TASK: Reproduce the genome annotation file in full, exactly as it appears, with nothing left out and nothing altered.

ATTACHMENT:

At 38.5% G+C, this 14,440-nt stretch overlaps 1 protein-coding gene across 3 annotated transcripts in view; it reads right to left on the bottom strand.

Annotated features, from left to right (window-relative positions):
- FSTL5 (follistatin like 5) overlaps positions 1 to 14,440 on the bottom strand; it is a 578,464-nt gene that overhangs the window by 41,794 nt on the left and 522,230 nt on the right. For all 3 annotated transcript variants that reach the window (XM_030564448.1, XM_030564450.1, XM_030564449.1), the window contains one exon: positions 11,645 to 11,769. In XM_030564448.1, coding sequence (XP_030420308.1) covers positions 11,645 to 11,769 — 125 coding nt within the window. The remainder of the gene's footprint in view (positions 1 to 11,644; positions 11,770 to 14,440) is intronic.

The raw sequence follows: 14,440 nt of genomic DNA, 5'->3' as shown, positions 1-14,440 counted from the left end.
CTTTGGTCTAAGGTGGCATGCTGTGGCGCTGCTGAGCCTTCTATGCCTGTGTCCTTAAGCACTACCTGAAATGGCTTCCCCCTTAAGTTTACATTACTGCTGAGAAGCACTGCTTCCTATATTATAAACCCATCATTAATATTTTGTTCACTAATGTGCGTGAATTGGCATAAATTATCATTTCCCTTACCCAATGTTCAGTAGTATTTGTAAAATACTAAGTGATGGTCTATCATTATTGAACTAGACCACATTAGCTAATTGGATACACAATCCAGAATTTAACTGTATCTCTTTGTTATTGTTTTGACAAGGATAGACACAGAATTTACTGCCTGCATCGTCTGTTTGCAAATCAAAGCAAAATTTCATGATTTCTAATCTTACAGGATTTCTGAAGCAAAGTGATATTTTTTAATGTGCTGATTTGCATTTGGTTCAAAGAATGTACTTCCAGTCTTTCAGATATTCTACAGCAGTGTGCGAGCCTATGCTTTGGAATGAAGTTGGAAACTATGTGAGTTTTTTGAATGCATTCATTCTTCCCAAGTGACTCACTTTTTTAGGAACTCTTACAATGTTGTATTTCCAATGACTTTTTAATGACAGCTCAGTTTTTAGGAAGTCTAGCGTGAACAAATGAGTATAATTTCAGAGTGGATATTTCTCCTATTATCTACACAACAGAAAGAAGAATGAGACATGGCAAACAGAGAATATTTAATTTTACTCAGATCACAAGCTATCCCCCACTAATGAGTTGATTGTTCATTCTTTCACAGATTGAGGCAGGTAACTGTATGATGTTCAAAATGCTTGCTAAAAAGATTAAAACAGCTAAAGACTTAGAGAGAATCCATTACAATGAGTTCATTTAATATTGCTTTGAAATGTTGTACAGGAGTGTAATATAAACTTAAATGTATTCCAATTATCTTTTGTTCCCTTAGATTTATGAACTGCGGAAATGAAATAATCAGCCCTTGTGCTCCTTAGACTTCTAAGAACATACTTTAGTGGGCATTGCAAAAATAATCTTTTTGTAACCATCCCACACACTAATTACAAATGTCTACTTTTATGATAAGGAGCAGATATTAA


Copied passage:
At 38.5% G+C, this 14,440-nt stretch overlaps 1 protein-coding gene across 3 annotated transcripts in view; it reads right to left on the bottom strand.

Annotated features, from left to right (window-relative positions):
- FSTL5 (follistatin like 5) overlaps positions 1 to 14,440 on the bottom strand; it is a 578,464-nt gene that overhangs the window by 41,794 nt on the left and 522,230 nt on the right. For all 3 annotated transcript variants that reach the window (XM_030564448.1, XM_030564450.1, XM_030564449.1), the window contains one exon: positions 11,645 to 11,769. In XM_030564448.1, coding sequence (XP_030420308.1) covers positions 11,645 to 11,769 — 125 coding nt within the window. The remainder of the gene's footprint in view (positions 1 to 11,644; positions 11,770 to 14,440) is intronic.

The raw sequence follows: 14,440 nt of genomic DNA, 5'->3' as shown, positions 1-14,440 counted from the left end.
CTTTGGTCTAAGGTGGCATGCTGTGGCGCTGCTGAGCCTTCTATGCCTGTGTCCTTAAGCACTACCTGAAATGGCTTCCCCCTTAAGTTTACATTACTGCTGAGAAGCACTGCTTCCTATATTATAAACCCATCATTAATATTTTGTTCACTAATGTGCGTGAATTGGCATAAATTATCATTTCCCTTACCCAATGTTCAGTAGTATTTGTAAAATACTAAGTGATGGTCTATCATTATTGAACTAGACCACATTAGCTAATTGGATACACAATCCAGAATTTAACTGTATCTCTTTGTTATTGTTTTGACAAGGATAGACACAGAATTTACTGCCTGCATCGTCTGTTTGCAAATCAAAGCAAAATTTCATGATTTCTAATCTTACAGGATTTCTGAAGCAAAGTGATATTTTTTAATGTGCTGATTTGCATTTGGTTCAAAGAATGTACTTCCAGTCTTTCAGATATTCTACAGCAGTGTGCGAGCCTATGCTTTGGAATGAAGTTGGAAACTATGTGAGTTTTTTGAATGCATTCATTCTTCCCAAGTGACTCACTTTTTTAGGAACTCTTACAATGTTGTATTTCCAATGACTTTTTAATGACAGCTCAGTTTTTAGGAAGTCTAGCGTGAACAAATGAGTATAATTTCAGAGTGGATATTTCTCCTATTATCTACACAACAGAAAGAAGAATGAGACATGGCAAACAGAGAATATTTAATTTTACTCAGATCACAAGCTATCCCCCACTAATGAGTTGATTGTTCATTCTTTCACAGATTGAGGCAGGTAACTGTATGATGTTCAAAATGCTTGCTAAAAAGATTAAAACAGCTAAAGACTTAGAGAGAATCCATTACAATGAGTTCATTTAATATTGCTTTGAAATGTTGTACAGGAGTGTAATATAAACTTAAATGTATTCCAATTATCTTTTGTTCCCTTAGATTTATGAACTGCGGAAATGAAATAATCAGCCCTTGTGCTCCTTAGACTTCTAAGAACATACTTTAGTGGGCATTGCAAAAATAATCTTTTTGTAACCATCCCACACACTAATTACAAATGTCTACTTTTATGATAAGGAGCAGATATTAA